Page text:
I consider this as problematic because one of my degrees is in child development. Young children may make bad choices, forget what they did, but still live with the consequences. This is one of the reasons that parent(s) and teacher(s) have the responsibility, as far as society is concerned, to help children learn and correct (or ameliorate) mistakes. At the university level I think the assumption is that the students have personal responsibility for choices.

    • Abigail says:

      Thanks Nancy for a Comment that, as usual, cuts to the chase. Can “bad choices” start in childhood (before the alleged age of reason) and yet propel the child toward a bad life? This is something you have seen and dealt with directly, and so must also know that not every such hinge moment in childhood is — or can be — caught and corrected, even by the most responsible and attentive adults. There are also cases where children are abandoned, abused, even born with drug addiction transmitted from an addicted mother. One wants to believe that choice is always, at some point, available to a person, but it’s hard to know that, from the outside looking in.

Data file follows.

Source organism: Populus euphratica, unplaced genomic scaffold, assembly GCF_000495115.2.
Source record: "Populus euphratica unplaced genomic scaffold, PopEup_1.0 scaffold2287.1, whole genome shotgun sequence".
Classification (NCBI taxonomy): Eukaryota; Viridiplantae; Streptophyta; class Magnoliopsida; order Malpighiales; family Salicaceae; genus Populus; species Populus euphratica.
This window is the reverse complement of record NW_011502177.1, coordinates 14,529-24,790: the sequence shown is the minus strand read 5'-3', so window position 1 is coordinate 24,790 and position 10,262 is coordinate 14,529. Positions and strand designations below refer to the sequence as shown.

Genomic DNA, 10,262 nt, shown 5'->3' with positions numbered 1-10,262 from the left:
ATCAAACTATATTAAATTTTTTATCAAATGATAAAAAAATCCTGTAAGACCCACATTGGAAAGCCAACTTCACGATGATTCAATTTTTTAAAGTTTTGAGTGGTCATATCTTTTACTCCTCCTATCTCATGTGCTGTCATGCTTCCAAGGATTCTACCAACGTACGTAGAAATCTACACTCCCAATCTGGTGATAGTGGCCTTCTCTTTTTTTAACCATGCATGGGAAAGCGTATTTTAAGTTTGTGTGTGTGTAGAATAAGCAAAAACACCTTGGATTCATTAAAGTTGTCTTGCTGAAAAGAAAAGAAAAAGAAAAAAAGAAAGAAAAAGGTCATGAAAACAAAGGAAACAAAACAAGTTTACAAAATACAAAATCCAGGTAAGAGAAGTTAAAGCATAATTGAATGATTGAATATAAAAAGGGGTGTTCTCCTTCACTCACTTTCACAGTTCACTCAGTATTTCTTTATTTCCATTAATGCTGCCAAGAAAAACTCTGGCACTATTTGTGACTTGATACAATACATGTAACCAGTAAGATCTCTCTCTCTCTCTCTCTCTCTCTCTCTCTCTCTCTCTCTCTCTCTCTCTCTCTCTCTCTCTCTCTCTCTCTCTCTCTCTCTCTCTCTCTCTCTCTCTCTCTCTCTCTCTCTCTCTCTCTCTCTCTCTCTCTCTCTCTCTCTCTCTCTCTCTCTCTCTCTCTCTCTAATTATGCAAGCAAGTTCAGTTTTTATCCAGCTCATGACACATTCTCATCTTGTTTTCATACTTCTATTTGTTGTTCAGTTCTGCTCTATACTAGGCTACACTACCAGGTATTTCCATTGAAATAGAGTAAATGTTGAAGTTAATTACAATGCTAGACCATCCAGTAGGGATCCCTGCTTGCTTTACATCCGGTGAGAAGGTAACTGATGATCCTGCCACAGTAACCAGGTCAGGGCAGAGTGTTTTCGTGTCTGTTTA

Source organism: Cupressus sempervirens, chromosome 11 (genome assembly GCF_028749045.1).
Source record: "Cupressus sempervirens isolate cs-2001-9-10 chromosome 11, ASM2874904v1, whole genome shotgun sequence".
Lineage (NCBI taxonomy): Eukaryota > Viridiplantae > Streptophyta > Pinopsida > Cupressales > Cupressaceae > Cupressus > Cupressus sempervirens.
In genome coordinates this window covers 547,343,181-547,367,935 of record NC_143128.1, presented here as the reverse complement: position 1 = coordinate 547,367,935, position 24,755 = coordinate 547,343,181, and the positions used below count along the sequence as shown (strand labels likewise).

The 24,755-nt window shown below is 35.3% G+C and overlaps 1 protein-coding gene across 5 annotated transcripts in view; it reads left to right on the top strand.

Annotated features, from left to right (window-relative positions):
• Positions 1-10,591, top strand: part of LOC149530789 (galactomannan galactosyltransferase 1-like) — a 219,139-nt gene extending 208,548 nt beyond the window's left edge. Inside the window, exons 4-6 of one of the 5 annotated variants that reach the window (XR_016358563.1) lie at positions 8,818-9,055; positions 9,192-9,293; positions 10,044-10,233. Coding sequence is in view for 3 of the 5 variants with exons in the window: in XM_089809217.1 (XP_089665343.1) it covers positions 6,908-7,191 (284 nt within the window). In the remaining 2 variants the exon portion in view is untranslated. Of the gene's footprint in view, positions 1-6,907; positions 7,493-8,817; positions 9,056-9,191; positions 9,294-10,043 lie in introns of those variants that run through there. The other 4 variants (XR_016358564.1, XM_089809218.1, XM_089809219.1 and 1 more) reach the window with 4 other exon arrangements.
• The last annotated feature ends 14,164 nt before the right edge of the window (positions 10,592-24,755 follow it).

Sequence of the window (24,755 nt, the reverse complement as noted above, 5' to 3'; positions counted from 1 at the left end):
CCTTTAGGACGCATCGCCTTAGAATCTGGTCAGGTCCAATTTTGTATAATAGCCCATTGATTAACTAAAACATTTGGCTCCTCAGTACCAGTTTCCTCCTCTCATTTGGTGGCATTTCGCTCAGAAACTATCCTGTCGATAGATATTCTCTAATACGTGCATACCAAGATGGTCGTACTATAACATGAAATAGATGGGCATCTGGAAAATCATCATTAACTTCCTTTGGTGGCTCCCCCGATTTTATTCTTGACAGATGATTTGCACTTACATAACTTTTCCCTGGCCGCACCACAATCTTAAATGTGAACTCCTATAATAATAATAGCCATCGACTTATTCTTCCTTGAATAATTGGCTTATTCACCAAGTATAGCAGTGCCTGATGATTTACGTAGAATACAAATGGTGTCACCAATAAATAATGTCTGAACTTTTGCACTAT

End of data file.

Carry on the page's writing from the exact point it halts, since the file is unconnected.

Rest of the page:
Theologians and philosophers talk about something they call “the problem of evil.” The “evil” they mean has two distinguishable aspects: suffering in nature and wickedness in man. It’s a conceptual problem for believers: how can a God with the expected attributes (all-good, all-powerful, all-knowing) allow these two kinds of evil?

      As a philosopher, I was never that preoccupied with “the problem of evil” in the abstract. But I have spent time as an atheist when some occurrences in my life seemed more than I could deal with, and help or guidance seemed far away. What I learned, I guess, is that nobody stays an atheist. If you don’t worship God, you will worship “other gods,” and they are generally a lot worse than God.